Students need to follow the regulations, expectations and processes relevant to their academic or professional program. These are available through the appropriate UVic website, academic advisor or administrative unit.
The order that you should try to resolve an academic issue is: first, the course instructor; second, appeal to the head of the department; third, appeal to the dean of the faculty; and finally, appeal to the Senate Committee on Appeals.
For the most common types of student appeals at UVic, see the links to policies, procedures and forms. The following are the most common types of appeals:
Grade appeal (Review of an Assigned Grade)
You must first attempt to resolve grade issues directly with your course instructor. You can expect corrective comments and request to view unreturned final exams. Keep copies of all your returned work. If the issue is not resolved with the instructor, you may appeal directly to the Chair of the department or Director of School.
If the attempt to talk to the Chair/Director is unsuccessful, you can submit an official grade review through the Office of the Registrar using the Records Services form normally within 21 days of the grade being available. (There is a $25.00 fee refunded only if the grade is raised.) The grade obtained through a review becomes the final grade, whether it is the same, higher or lower than the original grade.
Each faculty may have a specific procedure available online or from the relevant dean or advising office.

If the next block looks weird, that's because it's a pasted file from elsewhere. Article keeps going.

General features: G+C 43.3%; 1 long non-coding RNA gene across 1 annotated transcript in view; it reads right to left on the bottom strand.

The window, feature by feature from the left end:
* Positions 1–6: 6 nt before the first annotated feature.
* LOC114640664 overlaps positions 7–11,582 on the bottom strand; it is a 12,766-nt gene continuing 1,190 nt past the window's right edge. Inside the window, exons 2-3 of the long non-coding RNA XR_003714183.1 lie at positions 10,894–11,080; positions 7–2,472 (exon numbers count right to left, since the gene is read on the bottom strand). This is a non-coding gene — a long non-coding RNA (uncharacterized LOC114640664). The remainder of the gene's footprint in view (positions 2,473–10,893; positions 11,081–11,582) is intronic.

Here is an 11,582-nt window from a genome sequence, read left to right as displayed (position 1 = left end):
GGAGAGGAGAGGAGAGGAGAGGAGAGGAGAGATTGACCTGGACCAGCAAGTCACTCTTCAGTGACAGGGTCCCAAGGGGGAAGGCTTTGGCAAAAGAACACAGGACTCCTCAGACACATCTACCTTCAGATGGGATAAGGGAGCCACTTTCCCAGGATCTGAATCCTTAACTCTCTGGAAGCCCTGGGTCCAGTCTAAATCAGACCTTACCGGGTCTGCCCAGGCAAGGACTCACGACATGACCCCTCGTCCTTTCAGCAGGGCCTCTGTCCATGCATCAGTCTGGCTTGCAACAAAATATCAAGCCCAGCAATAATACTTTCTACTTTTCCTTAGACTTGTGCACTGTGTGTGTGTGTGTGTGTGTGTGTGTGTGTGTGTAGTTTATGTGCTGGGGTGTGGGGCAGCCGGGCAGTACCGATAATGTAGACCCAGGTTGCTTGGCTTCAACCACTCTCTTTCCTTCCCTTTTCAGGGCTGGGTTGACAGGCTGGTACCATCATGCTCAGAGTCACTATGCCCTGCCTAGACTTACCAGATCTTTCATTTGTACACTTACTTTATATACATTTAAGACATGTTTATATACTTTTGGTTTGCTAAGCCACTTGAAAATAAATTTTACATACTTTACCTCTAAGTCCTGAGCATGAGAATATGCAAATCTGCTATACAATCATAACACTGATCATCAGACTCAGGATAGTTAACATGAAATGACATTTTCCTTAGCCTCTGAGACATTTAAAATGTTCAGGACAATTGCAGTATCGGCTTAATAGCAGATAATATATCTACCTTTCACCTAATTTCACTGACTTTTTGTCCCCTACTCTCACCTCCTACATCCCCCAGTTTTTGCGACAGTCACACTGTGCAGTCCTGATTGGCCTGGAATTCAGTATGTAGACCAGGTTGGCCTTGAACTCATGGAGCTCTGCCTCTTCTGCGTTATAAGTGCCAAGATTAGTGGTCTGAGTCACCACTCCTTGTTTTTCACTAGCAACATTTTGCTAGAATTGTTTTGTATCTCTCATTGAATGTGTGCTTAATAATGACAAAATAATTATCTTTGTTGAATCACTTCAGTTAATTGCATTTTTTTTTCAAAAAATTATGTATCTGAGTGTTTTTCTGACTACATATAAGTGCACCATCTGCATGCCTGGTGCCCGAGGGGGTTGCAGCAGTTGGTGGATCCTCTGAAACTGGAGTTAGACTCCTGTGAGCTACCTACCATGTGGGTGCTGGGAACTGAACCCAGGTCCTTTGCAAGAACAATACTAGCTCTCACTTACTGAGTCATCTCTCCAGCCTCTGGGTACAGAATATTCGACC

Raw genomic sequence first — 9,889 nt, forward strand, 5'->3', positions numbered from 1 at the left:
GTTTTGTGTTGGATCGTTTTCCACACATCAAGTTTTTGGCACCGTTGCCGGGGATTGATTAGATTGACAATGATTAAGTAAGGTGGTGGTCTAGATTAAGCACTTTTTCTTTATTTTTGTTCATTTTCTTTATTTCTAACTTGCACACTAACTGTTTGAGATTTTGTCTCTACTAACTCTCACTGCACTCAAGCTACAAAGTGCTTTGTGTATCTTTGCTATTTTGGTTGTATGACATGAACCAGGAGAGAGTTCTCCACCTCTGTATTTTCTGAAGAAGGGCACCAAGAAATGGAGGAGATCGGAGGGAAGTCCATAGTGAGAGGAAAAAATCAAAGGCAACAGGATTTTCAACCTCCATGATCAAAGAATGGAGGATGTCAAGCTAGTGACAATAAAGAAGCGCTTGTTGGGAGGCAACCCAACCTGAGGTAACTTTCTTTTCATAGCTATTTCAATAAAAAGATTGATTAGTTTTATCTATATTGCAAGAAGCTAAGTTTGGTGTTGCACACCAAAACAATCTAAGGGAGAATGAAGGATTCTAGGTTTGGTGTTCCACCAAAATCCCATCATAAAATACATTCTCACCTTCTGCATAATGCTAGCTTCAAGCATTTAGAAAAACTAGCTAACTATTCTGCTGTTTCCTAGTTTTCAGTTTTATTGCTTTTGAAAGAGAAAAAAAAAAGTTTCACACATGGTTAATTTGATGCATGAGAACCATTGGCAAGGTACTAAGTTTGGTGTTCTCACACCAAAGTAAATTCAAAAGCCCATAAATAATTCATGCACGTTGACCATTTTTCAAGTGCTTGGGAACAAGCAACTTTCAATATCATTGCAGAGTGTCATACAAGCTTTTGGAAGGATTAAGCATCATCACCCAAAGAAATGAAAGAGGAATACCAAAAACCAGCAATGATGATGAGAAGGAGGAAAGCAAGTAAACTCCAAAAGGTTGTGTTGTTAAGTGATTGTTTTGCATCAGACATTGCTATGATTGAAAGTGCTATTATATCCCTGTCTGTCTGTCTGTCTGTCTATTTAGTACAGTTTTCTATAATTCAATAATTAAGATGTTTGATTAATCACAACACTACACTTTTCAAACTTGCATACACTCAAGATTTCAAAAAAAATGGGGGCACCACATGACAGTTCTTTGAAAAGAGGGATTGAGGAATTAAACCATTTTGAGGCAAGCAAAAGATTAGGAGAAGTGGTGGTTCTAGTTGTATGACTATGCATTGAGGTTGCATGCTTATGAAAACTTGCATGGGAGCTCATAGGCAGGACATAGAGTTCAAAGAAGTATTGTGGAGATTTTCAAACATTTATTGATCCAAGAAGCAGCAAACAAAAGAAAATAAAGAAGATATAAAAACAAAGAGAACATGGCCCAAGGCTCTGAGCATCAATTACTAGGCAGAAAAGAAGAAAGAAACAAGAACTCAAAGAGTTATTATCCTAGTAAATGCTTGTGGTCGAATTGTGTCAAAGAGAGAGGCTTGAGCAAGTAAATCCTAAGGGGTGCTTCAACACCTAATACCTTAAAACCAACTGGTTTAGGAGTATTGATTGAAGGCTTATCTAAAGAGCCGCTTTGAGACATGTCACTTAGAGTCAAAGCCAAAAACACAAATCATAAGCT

Fee Reduction Appeal
You are responsible for dropping courses you no longer wish to attend. Missing a deadline is not ground for an appeal. Familiarize yourself with academic drop dates as well as fee reduction drop dates. Many summer deadlines are shorter and courses have different drop deadlines. If you miss the fee reduction deadline for reasons such as illness, family or personal affliction or accident, you may appeal to the Fee Reduction Appeal Committee (FRAC). If it is too late for dropping the course online, consider whether you should request an academic concession.
Admission, Re-registration, and Transfer Appeals
The Senate Committee on Admission, Re-registration and Transfer (SCART) reviews appeals from students who were denied admission or re-registration to UVic or who were required to withdraw from UVic because of low GPA (see academic standing flowchart). Please contact the Office of the Registrar for current SCART meeting dates and submission deadlines. In making a decision, SCART adheres strictly to established criteria: see the appeal form or appeal procedures.
Normally, grounds for appeal are limited to:
- significant physical affliction or psychological distress documented by a physician or other Health care professional;
- ii) evidence of incorrect advice or errors of administration by authorized University personnel, with evidence that the appellant’s studies were adversely affected;
- iii) documented significant distress, or documented significant responsibility as a caregiver, as a result of an immediate member of the family suffering from serious trauma or illness.
Tip: It’s important that you demonstrate that you have made a plan for academic success upon your return to school to demonstrate that you addressed the challenges that impacted you during probation.